legal resources necessary to hold negligent facilities accountable.
Colorado Nursing Home Ratings & Safety Violation Information
Currently, the State of Colorado has 228 nursing facilities according to Medicare.gov. Of these, 166 homes (72%) are ranked average, above average, and much above average when compared to all facilities nationwide. Sadly, the remaining 52 (20%) nursing homes are rated below and much below average, placing residents at significant risk of injury, harm or wrongful death.
With the significant rise in the number of senior citizens entering their retirement years, there has been an increased demand for the number of nursing home beds in facilities nationwide, including in Colorado. Many families place the care of their loved one in the hands of medical professionals to ensure they remain safe in a comfortable environment.
Federal and state regulators routinely identify hazards and violations of nursing homes that harm or could harm residents. Below is a list of the most common safety violations found in below average and much below average rated Colorado nursing homes.Failure to Protect Residents From all Forms of Abuse
It is the legal responsibility of every nursing facility to protect its residents from all types of mistreatment including restraint, punishment, sexual assault, mental distress, physical abuse, and neglect. State investigators have cited many Colorado nursing facilities after identifying violations that involve the failure to protect residents. Some citations involving reported abuse, neglect, and mistreatment in Colorado nursing homes include:
- Failure to complete a comprehensive resident assessment and supervise and monitor patients to prevent recurring resident-to-resident altercations (Lakewood Villa Health Care Center)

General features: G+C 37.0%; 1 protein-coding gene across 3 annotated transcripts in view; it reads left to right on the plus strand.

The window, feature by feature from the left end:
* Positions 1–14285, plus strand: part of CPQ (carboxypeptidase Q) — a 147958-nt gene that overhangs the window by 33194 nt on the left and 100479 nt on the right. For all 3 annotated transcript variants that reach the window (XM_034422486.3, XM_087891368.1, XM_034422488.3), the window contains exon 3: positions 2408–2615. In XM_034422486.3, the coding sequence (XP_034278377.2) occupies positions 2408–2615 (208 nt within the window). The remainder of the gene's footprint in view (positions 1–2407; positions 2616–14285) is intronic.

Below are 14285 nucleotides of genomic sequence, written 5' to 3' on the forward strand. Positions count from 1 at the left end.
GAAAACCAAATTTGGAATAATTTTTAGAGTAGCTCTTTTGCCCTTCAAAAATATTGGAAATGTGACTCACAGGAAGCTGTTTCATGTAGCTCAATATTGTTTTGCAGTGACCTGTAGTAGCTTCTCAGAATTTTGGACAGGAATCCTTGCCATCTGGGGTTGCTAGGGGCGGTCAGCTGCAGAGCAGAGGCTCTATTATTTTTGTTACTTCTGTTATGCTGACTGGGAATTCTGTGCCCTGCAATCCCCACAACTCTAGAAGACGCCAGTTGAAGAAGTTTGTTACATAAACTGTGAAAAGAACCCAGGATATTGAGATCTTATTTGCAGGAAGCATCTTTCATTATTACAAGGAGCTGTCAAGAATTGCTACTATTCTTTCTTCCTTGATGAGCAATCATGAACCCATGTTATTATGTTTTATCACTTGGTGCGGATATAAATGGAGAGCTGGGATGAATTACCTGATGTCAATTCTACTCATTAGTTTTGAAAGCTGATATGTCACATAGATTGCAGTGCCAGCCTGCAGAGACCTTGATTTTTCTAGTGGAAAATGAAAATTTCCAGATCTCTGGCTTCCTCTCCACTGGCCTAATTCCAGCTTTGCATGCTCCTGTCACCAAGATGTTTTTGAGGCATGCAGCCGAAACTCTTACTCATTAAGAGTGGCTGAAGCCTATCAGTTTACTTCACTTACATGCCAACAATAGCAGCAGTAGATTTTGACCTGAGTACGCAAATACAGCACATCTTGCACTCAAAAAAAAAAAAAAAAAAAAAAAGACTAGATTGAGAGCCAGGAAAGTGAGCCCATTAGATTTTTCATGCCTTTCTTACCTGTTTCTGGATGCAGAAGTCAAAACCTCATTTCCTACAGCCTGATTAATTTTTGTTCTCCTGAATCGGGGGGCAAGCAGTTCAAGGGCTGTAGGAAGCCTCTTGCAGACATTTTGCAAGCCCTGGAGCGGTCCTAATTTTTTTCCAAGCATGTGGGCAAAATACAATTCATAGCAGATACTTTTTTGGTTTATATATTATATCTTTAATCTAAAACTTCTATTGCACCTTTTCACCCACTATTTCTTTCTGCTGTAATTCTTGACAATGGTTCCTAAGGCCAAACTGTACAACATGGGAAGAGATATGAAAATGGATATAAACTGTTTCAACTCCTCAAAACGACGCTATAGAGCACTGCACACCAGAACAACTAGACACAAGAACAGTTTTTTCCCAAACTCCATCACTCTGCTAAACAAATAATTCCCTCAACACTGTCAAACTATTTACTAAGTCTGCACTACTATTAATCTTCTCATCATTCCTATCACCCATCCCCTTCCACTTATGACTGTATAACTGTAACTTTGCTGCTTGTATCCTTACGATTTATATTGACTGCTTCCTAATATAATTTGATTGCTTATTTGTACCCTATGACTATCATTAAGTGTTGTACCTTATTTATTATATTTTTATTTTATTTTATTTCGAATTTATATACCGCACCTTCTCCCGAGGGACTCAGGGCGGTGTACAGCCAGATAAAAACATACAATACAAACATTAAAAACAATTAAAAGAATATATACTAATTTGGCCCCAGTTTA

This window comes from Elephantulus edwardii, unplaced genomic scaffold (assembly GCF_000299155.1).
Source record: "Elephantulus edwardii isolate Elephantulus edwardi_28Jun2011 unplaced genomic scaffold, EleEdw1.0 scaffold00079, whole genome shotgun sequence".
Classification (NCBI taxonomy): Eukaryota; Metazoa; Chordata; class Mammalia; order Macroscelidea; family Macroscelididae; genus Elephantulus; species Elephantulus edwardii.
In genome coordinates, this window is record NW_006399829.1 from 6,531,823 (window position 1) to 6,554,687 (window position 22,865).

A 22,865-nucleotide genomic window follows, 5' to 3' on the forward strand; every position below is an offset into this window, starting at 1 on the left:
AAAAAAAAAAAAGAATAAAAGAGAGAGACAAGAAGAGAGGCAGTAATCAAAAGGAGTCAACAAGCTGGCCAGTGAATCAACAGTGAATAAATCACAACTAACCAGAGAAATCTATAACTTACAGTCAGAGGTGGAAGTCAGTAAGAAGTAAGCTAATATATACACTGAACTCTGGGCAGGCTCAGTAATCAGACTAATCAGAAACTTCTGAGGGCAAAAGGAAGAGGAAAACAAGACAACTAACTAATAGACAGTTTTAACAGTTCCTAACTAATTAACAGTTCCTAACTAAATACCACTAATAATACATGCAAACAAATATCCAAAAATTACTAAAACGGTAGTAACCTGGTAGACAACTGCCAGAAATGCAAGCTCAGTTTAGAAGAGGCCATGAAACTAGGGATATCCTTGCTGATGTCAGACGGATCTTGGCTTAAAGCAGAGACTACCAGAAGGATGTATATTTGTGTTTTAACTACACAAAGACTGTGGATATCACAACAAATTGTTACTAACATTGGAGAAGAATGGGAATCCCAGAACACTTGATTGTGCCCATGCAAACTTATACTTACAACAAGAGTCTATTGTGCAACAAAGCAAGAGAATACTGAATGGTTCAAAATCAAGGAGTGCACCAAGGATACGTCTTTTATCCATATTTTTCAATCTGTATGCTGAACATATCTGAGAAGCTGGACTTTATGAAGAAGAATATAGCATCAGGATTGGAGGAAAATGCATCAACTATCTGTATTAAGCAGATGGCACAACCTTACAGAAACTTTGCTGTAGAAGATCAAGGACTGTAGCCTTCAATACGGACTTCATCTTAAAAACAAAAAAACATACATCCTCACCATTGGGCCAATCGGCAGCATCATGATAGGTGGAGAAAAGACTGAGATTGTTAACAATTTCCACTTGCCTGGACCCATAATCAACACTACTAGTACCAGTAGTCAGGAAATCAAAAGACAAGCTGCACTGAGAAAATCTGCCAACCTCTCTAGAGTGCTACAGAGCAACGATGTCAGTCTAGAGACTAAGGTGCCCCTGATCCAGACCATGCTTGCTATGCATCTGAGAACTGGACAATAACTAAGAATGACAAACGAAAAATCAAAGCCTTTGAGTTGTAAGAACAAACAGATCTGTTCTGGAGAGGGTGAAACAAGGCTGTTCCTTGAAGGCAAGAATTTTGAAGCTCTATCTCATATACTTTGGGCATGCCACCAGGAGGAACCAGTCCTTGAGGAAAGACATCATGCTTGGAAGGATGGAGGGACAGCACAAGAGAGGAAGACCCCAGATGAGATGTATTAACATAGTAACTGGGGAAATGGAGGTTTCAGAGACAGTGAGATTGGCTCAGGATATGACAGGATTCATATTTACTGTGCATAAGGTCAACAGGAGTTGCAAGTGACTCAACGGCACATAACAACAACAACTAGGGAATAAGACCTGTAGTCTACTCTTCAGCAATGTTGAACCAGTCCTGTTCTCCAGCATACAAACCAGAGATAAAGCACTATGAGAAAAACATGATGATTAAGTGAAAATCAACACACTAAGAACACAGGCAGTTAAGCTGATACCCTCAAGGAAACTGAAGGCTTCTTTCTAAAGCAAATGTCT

While families place a loved one in a nursing facility to ensure they are protected from injury, many residents are victims of accident hazards that could have been prevented had the nursing staff, employees and administration followed the established protocols. Current violations involving accident hazards in Colorado facilities include:
- Failure to update the resident's Care Plan to prevent further falls after he fell on two occasions (Belmont Lodge Health Care Center)
- Failure to provide indicators for the staff to distinguish between similar resident's names to avoid severe problems by giving the wrong resident medications or care (Devonshire Acres Nursing Center)
- Failure to thoroughly investigate an incident involving a bruise of unknown origin that might indicate neglect or abuse (Lakewood Villa Health Care Center)
- Failure to accurately assess and provide supervision to ensure a resident safely used their motorized wheelchair (Minnequa MediCenter)
State and federal laws mandate that every nursing facility investigate and report any incident or allegation involving abuse, neglect, or mistreatment. Any failure to do so can lead to a violation of statutes and a citation that might result in a monetary penalty. Colorado investigators cited nursing facilities for their:
- Failure to conduct a comprehensive investigation after an incident involving resident-to-resident verbal abuse (Belmont Lodge Health Care Center)